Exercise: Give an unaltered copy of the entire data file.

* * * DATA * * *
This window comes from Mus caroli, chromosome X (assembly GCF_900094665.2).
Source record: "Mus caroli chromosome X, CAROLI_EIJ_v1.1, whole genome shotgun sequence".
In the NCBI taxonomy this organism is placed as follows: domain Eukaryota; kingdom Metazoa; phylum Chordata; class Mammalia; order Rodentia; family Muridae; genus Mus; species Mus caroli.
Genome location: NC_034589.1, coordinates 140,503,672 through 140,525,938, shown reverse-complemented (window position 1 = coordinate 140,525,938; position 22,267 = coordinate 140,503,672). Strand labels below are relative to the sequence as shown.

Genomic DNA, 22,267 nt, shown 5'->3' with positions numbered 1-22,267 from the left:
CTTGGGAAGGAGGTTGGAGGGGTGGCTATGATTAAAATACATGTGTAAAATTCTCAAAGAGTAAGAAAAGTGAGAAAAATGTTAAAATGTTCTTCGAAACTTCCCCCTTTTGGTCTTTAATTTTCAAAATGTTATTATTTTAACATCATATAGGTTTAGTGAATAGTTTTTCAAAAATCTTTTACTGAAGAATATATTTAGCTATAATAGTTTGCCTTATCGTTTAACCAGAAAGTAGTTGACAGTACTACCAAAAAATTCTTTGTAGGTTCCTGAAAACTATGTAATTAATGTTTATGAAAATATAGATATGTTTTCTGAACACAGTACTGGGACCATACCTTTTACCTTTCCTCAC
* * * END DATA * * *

This window comes from Mus caroli, chromosome X (assembly GCF_900094665.2).
Source record: "Mus caroli chromosome X, CAROLI_EIJ_v1.1, whole genome shotgun sequence".
In the NCBI taxonomy this organism is placed as follows: domain Eukaryota; kingdom Metazoa; phylum Chordata; class Mammalia; order Rodentia; family Muridae; genus Mus; species Mus caroli.
Genome location: NC_034589.1, coordinates 140,503,672 through 140,525,938, shown reverse-complemented (window position 1 = coordinate 140,525,938; position 22,267 = coordinate 140,503,672). Strand labels below are relative to the sequence as shown.

Genomic DNA, 22,267 nt, shown 5'->3' with positions numbered 1-22,267 from the left:
CTTGGGAAGGAGGTTGGAGGGGTGGCTATGATTAAAATACATGTGTAAAATTCTCAAAGAGTAAGAAAAGTGAGAAAAATGTTAAAATGTTCTTCGAAACTTCCCCCTTTTGGTCTTTAATTTTCAAAATGTTATTATTTTAACATCATATAGGTTTAGTGAATAGTTTTTCAAAAATCTTTTACTGAAGAATATATTTAGCTATAATAGTTTGCCTTATCGTTTAACCAGAAAGTAGTTGACAGTACTACCAAAAAATTCTTTGTAGGTTCCTGAAAACTATGTAATTAATGTTTATGAAAATATAGATATGTTTTCTGAACACAGTACTGGGACCATACCTTTTACCTTTCCTCAC